Context: Disparities in the healthcare system persist in society today, affecting both minoritized patients and providers. A diverse healthcare workforce is ideal to treat a patient population that is also becoming increasingly diverse. We examined the experiences of minoritized students pursuing healthcare-related degrees, including athletic training, in pre-medicine and healthcare professions. Methods: We used a phenomenological approach to explore the lived experiences of 10 minoritized pre-medicine and healthcare profession students (age=20±2 years). Participants engaged in an online semi-structured interview (Zoom, San Jose, CA). All interviews were audio-recorded and transcribed. We used a consensual qualitative research (CQR) approach with a 3-person data analysis team and multi-phase coding approach to identify core ideas. The data analysis team established a consensual codebook that was applied to all the transcripts. The consensus codebook’s trustworthiness and credibility were established through member checking, multi-analyst triangulation, and auditing. Results: Three domains were identified regarding minoritized pre-medicine and healthcare profession students relating to their experiences while pursuing their respective graduate degrees, including athletic training (Figure 1): 1) Belonging 2) Relationships 3) Preparation. Minoritized pre-health profession students want to experience more diversity and inclusion in the healthcare system. Feelings of belonging, relationships with others, and prior experiences of preparation help to encourage these students to pursue careers in healthcare, although barriers still exist. Focused professional resources are needed to continue supporting minoritized students in their pre-healthcare programs. Conclusions: Minoritized learners want to see and be represented in healthcare. Colleges and universities must tailor individualized resources to minoritized learners to help increase diversity in the healthcare system.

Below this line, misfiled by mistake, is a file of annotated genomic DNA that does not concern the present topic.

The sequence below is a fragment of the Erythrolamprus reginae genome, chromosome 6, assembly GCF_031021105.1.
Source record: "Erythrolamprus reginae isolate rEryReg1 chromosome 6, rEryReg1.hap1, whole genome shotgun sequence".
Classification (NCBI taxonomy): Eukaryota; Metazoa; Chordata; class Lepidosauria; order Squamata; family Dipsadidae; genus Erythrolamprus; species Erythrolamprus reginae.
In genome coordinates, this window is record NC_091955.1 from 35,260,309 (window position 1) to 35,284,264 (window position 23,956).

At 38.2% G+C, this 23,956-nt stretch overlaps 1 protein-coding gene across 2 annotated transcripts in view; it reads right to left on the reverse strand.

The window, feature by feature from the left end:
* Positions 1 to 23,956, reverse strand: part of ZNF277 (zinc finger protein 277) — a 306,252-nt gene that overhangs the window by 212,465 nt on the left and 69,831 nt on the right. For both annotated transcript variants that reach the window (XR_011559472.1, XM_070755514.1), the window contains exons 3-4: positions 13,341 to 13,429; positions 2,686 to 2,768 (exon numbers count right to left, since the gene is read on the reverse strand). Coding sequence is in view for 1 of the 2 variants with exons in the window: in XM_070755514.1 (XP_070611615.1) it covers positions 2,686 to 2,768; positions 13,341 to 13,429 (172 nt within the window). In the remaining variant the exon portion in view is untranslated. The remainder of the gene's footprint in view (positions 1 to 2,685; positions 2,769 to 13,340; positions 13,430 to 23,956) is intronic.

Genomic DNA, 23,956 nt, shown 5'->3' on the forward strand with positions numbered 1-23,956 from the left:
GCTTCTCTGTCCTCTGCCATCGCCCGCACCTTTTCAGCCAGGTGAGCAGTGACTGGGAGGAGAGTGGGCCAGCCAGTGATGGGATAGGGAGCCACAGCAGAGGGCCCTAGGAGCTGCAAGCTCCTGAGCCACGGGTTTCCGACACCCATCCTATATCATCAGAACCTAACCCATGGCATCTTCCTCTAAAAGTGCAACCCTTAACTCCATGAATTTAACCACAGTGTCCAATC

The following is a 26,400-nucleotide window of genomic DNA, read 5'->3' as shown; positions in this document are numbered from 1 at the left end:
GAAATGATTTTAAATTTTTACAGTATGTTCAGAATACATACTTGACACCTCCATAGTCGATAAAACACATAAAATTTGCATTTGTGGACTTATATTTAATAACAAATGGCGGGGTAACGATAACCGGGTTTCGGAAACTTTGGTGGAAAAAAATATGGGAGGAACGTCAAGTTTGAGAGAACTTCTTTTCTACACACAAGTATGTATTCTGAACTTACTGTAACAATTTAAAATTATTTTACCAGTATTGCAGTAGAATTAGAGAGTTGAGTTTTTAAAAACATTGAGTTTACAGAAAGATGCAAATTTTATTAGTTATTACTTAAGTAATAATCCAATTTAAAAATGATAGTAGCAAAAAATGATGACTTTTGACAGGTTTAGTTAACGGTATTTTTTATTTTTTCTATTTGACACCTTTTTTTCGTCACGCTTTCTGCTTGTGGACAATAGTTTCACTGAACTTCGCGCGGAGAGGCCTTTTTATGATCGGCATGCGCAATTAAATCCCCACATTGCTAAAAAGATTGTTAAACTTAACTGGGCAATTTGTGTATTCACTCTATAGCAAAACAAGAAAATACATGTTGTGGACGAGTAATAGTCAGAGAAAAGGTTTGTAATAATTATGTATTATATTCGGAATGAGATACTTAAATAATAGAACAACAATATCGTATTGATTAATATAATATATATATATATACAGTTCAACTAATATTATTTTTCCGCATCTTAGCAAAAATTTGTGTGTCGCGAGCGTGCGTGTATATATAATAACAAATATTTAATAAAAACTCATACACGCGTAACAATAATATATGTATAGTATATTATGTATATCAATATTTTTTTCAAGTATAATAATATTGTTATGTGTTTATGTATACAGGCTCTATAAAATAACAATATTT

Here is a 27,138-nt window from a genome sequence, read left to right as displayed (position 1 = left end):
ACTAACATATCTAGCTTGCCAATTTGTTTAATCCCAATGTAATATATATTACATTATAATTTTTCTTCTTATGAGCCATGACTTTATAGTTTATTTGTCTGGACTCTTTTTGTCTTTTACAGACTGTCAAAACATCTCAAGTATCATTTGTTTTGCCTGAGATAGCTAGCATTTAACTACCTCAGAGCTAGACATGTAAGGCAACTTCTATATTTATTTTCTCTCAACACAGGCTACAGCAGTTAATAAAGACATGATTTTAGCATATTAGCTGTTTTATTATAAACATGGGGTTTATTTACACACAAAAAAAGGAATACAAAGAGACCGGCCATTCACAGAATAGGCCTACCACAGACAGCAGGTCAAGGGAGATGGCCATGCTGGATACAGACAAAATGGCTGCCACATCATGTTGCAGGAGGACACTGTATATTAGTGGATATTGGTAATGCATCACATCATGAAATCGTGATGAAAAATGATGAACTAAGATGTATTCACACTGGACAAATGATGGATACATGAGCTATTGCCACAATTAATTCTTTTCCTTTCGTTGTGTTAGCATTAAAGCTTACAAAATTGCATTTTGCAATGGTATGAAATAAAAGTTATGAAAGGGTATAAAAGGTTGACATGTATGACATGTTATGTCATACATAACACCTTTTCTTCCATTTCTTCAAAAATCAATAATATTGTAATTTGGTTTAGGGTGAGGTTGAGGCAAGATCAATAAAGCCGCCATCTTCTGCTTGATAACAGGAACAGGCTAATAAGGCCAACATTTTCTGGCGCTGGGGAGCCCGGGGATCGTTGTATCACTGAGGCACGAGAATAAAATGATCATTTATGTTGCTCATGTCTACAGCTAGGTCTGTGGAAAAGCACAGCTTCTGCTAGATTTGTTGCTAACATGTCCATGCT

Author Bio(s)

Ashley M. White, LAT, ATC is an athletic trainer in the collegiate setting in Indiana. She is currently completing her Doctorate in Athletic Training degree at Indiana State University in Terre Haute, Indiana.

Lindsey E. Eberman, PhD., LAT, ATC, is a professor and program director in the Doctorate in Athletic Training program at Indiana State University.

Matthew J. Drescher, DAT, LAT, ATC, is a PhD. candidate at Indiana State University.

Justin P. Young, DAT, LAT, ATC, is a graduate assistant and affiliate faculty with the Doctorate in Athletic Training program and Masters of Athletic Training program at Indiana State University and is currently completing his PhD. in Curriculum and Instruction at Indiana State University.

Kenneth E. Games, PhD., LAT, ATC, is a professor in the Doctorate in Athletic Training program and interim dean of the College of Graduate and Professional Studies at Indiana State University.





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